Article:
Pomegranate Raspberry–Flavored Beer

Michelob Ultra Lime Cactus and Pomegranate Raspberry

By: Anheuser-Busch

I Paid: $5.79 for six 12-ounce bottles (prices may vary by region)

Taste: 1stars


Marketing: 2stars

The bottle claims it’s 4.2 percent ABV (alcohol by volume), and it looks for all the world like an American pilsner. But close your eyes, and what do you taste when the new Michelob Ultra Lime Cactus hits your palate? A generous interpretation would be lemon-lime sparkling water. Less generous: a light beer/7UP shandy (also called a Panaché). As for the cactus, goodness. It’s not the most vivid ingredient even in the real world, so if you’re able to detect it when you drink this macrobrewed stuff, mazel tov.

If the Lime Cactus flavor is a venial sin against the beer gods, then the Pomegranate Raspberry variety crosses the line into “mortal” territory. The stuff smells like raspberry Kool-Aid. No kidding! Sparkling Kool-Aid, perhaps, but it’s a dead ringer for that watery, slightly tangy, profoundly artificial taste of summers long gone.

There’s something to be said for a beer that’s heat friendly and good for chuggin’ after a couple of hours mowing the lawn. But, when your adult beverage is in danger of being beaten up by a plastic bottle of SunnyD, it’s time to reassess the way you’re drinking.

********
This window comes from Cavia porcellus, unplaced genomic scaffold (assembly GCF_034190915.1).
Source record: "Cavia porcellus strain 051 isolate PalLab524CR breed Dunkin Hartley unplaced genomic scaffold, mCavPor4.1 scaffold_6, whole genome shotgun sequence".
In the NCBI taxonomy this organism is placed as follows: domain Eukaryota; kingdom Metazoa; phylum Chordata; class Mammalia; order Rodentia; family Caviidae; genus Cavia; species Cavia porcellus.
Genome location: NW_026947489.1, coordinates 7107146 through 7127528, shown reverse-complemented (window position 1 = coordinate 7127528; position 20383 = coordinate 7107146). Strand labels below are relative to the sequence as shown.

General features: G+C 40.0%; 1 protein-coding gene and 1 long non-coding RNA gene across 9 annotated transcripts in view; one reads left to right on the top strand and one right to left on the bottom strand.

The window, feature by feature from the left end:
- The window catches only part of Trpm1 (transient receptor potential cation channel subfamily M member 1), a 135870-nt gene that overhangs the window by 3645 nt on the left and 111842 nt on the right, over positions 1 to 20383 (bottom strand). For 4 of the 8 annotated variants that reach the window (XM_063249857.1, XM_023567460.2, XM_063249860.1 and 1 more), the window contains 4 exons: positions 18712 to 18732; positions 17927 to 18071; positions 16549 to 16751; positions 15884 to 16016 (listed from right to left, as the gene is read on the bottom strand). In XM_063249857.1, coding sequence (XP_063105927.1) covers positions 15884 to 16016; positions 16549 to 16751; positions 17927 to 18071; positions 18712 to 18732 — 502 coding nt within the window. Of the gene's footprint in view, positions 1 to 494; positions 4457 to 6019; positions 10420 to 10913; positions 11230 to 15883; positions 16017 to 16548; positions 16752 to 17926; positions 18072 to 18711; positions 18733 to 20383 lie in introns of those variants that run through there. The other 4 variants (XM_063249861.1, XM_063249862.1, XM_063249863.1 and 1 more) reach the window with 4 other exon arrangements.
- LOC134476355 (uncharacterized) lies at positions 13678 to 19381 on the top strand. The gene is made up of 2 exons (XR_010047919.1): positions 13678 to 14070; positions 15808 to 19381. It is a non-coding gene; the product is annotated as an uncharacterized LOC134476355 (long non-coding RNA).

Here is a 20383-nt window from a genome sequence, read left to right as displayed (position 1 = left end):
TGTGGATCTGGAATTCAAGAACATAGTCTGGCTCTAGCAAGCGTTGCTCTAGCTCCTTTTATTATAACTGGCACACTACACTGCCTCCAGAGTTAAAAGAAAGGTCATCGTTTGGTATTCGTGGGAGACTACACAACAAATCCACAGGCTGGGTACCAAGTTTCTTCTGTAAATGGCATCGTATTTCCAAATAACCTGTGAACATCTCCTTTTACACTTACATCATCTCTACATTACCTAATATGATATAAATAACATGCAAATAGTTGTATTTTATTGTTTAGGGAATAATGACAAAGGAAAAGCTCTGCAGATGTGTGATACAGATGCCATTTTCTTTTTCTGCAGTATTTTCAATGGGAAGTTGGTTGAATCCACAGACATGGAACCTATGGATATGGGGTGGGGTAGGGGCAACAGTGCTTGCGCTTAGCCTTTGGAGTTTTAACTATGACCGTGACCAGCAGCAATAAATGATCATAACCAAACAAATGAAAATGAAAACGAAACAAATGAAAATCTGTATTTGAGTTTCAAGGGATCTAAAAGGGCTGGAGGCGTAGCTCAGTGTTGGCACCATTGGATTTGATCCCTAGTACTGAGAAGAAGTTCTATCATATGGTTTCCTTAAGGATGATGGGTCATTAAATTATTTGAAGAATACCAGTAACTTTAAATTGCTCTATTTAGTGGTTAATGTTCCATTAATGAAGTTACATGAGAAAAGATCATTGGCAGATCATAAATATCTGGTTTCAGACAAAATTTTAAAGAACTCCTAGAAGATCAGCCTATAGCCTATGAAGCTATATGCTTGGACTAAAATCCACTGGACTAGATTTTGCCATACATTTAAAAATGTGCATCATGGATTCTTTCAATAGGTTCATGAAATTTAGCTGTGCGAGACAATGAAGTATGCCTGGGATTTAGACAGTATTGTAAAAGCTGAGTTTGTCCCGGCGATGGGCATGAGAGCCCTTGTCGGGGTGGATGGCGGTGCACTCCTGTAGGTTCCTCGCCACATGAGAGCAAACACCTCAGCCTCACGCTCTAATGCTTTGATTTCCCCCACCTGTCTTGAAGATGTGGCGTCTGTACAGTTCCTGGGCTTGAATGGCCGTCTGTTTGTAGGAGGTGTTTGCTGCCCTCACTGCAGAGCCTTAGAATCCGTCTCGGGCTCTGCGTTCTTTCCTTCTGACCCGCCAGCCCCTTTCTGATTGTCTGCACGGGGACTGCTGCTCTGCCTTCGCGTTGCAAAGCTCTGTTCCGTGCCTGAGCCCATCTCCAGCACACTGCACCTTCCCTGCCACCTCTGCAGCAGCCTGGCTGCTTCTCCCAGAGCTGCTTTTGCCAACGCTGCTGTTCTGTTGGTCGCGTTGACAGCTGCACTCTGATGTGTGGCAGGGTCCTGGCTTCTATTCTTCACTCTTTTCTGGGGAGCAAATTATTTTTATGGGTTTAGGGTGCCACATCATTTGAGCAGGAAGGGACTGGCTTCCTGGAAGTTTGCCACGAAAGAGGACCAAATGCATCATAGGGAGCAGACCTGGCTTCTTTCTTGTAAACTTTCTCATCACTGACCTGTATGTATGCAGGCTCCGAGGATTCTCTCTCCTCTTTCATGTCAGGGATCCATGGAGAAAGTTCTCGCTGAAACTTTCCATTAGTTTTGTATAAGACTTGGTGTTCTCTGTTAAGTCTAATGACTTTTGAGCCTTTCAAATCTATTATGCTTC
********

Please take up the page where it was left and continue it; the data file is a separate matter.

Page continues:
Schlitz

By: Pabst Brewing Company

I Paid: $5.49 for six 12-ounce bottles (prices may vary by region)

Taste: 3stars


Marketing: 4stars

There have been desperate runs on the reintroduced 1960s-formula Schlitz beer in Milwaukee—but why? Is it pure nostalgia? Regional bad taste? Poor planning?

An aggressive marketing campaign arguing that beer, women, and cars were better in the old days—and that Schlitz, at least, is back in high form—has raised some eyebrows.

Schlitz was long advertised as “The Beer that Made Milwaukee Famous,” and it once commanded a leading share of the national market. A late-1960s “innovation” that allowed for faster fermentation has been identified by brewing experts as the beer’s “jump the shark” moment—tasters bemoaned a decline in flavor and a chemical aftertaste. By the end of the 1970s, the brand was moribund.

So what happens when a classic brand gets back to basics?

It turns out that the retro-formulated Schlitz lager is—drumroll here—not too bad. It’s got a mellow, moderate, caramel-kissed taste, which results in a fairly clean flavor. While it’s a bit watery, it doesn’t totally lack a spine. It wouldn’t taste out of place in a bowling alley, but you shouldn’t be embarrassed to serve it to company, either. Sampled side by side with the well-respected Capital Brewery Bavarian Lager, the Schlitz came off as a bit thinner (bad) but easier to suck down (good?)—a tour de force for a big brew squaring off against a craft-brewed cousin.

James Norton edits the Upper Midwestern food journal Heavy Table. He's also the coauthor of a book on Wisconsin's master cheesemakers. Follow CHOW on Twitter, and become a fan on Facebook.